A new study reveals that prisoners who tap into their faith are less angry, more hopeful, and able to extend forgiveness more easily.
Prison Fellowship International (PFI) backed the new study by Baylor University, which is providing evidence that faith is having a positive effect on inmate’s mental health.
“This study confirms what we have believed for a long time,” said David Van Patten, Chief Operating Officer of PFI. “That a prisoner’s involvement in religious programming has a transformative effect on their beliefs, attitudes, and behavior. Now we have empirical evidence that prisoners are becoming less violent and exercising greater self-control through programs like PFI’s around the world.”
The study was conducted in Monteria Prison in Colombia and found that prisoners who took part in a religious service, prayed, and read a sacred book exhibited more self-control, thankfulness, and forgiveness than the inmates who didn’t. They were also less angry, less depressed, and less anxious.
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“This study contributes to the criminal justice literature by adding positive evidence of the virtuous effect of religion on mental health among incarcerated individuals,” said Dr. Sung Joon Jang, research professor of criminology and co-director of the Program on Prosocial Behavior at Baylor University’s Institute for Studies of Religion (ISR). “We found that both public and private religious behaviors were positively associated with the virtues.”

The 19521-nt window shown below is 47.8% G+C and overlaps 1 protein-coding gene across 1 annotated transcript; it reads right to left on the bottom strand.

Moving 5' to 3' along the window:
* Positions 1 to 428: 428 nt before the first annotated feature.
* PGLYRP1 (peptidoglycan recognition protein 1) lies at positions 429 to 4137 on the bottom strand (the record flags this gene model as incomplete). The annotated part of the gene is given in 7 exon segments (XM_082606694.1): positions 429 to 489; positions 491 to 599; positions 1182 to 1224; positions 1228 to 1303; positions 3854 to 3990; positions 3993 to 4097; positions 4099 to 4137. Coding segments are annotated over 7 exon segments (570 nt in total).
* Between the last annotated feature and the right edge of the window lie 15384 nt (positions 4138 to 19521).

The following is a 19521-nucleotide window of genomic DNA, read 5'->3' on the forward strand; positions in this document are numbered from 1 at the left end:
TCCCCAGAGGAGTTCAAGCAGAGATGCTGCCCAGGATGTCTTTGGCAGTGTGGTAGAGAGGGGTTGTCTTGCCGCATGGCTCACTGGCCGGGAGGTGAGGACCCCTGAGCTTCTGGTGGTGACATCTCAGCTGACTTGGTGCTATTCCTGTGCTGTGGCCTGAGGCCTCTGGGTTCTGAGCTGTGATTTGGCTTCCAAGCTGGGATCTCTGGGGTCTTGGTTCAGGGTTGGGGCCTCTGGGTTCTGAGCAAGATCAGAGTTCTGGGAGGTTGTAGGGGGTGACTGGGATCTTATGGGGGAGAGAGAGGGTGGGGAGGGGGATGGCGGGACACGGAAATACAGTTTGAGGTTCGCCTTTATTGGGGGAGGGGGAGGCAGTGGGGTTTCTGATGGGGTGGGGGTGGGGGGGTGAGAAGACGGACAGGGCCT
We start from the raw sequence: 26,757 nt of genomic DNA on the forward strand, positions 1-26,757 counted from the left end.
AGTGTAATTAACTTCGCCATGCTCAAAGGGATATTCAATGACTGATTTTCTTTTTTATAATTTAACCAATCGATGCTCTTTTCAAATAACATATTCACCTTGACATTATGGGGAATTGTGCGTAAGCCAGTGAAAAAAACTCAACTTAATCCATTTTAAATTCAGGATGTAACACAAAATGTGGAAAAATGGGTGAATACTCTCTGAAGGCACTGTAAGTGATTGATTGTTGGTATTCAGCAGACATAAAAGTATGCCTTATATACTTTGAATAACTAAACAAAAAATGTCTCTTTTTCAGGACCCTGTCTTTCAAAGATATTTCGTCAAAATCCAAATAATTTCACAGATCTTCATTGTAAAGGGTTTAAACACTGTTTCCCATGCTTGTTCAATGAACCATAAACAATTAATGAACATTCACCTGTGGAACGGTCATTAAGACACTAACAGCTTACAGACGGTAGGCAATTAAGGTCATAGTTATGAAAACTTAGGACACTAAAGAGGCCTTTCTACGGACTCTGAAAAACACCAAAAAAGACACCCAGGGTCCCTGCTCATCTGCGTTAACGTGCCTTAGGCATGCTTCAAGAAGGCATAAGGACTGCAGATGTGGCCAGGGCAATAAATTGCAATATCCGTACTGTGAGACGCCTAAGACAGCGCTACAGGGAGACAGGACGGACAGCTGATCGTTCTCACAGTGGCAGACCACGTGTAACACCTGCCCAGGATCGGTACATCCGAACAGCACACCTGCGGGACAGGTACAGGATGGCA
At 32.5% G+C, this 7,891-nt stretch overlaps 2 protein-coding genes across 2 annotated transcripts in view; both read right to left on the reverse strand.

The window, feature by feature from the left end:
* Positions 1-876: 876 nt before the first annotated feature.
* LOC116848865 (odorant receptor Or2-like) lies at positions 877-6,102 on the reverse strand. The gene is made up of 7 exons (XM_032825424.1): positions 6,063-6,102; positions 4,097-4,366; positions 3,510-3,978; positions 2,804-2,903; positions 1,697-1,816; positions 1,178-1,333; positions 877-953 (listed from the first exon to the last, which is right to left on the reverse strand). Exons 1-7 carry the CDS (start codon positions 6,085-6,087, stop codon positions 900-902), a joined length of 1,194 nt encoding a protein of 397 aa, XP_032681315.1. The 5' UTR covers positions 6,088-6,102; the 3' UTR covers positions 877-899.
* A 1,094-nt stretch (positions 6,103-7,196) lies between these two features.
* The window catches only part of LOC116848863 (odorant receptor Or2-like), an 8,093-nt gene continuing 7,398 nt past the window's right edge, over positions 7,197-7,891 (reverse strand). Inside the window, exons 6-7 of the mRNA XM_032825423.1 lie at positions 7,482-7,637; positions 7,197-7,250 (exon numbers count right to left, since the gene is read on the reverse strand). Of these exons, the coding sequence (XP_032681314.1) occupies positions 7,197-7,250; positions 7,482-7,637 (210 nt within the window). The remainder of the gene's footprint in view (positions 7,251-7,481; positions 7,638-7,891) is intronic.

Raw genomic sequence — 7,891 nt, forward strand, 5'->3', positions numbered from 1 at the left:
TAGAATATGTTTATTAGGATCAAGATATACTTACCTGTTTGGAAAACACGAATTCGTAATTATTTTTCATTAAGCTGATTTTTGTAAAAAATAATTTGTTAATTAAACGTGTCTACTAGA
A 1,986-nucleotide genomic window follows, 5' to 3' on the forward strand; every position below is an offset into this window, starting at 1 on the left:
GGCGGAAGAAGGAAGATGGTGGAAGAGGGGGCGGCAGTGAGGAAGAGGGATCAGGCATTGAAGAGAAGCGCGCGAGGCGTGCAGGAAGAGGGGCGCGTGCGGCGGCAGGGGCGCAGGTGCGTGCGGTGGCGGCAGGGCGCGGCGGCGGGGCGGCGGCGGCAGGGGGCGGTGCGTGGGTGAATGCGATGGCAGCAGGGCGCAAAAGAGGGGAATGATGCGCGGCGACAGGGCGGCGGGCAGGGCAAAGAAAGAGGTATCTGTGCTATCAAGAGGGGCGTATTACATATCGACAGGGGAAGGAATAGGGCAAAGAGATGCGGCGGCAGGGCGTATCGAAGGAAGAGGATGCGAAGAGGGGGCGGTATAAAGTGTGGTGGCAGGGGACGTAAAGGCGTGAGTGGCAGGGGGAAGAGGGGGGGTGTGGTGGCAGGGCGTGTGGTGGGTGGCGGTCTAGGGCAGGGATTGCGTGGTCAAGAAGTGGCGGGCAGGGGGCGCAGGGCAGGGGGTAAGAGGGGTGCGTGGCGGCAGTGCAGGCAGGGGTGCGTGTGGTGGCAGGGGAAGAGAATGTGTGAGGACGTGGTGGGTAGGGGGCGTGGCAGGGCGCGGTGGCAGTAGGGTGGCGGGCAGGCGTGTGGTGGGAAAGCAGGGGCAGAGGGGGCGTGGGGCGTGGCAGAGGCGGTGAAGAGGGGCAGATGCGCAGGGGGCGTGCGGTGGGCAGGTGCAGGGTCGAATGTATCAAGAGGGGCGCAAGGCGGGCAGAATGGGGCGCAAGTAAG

Jang’s study focused on PFI’s “The Prisoner’s Journey” program which teaches inmates about Jesus in an eight-week course.
PFI has access to more than 60% of the global prison population on six continents and they report seeing positive change among many inmates.
Through the program, more than 1 million prisoners have been invited to learn about Jesus, nearly 500,000 have graduated from “The Prisoner’s Journey” course, and more than 300,000 have continued to further their relationship with Christ through discipleship.
“Our programs in prisons are restoring prisoners’ lives, helping their families, and successfully integrating them back into the community—for good,” reads a statement on their website.